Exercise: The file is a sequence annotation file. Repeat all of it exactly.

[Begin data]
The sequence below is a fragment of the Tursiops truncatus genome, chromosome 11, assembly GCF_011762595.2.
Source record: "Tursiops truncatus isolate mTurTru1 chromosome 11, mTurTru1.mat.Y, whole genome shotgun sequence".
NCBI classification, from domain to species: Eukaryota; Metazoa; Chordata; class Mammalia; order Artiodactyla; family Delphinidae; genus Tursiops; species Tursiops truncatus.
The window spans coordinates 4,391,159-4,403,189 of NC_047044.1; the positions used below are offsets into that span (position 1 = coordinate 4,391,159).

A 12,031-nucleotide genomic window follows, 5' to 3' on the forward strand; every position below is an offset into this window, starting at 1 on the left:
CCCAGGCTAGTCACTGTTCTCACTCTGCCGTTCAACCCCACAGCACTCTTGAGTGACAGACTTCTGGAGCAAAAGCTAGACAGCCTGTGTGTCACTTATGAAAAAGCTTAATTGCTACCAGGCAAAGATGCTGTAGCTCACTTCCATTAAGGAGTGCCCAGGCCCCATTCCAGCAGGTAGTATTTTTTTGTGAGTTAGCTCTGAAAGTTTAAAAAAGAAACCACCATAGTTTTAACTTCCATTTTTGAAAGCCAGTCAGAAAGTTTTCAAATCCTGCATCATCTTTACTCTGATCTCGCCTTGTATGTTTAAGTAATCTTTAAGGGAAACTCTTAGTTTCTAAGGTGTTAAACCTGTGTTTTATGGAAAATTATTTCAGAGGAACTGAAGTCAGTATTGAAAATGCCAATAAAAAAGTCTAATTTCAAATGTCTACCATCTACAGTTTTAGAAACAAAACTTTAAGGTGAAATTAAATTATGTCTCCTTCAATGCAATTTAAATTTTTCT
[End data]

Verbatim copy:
The sequence below is a fragment of the Tursiops truncatus genome, chromosome 11, assembly GCF_011762595.2.
Source record: "Tursiops truncatus isolate mTurTru1 chromosome 11, mTurTru1.mat.Y, whole genome shotgun sequence".
NCBI classification, from domain to species: Eukaryota; Metazoa; Chordata; class Mammalia; order Artiodactyla; family Delphinidae; genus Tursiops; species Tursiops truncatus.
The window spans coordinates 4,391,159-4,403,189 of NC_047044.1; the positions used below are offsets into that span (position 1 = coordinate 4,391,159).

A 12,031-nucleotide genomic window follows, 5' to 3' on the forward strand; every position below is an offset into this window, starting at 1 on the left:
CCCAGGCTAGTCACTGTTCTCACTCTGCCGTTCAACCCCACAGCACTCTTGAGTGACAGACTTCTGGAGCAAAAGCTAGACAGCCTGTGTGTCACTTATGAAAAAGCTTAATTGCTACCAGGCAAAGATGCTGTAGCTCACTTCCATTAAGGAGTGCCCAGGCCCCATTCCAGCAGGTAGTATTTTTTTGTGAGTTAGCTCTGAAAGTTTAAAAAAGAAACCACCATAGTTTTAACTTCCATTTTTGAAAGCCAGTCAGAAAGTTTTCAAATCCTGCATCATCTTTACTCTGATCTCGCCTTGTATGTTTAAGTAATCTTTAAGGGAAACTCTTAGTTTCTAAGGTGTTAAACCTGTGTTTTATGGAAAATTATTTCAGAGGAACTGAAGTCAGTATTGAAAATGCCAATAAAAAAGTCTAATTTCAAATGTCTACCATCTACAGTTTTAGAAACAAAACTTTAAGGTGAAATTAAATTATGTCTCCTTCAATGCAATTTAAATTTTTCT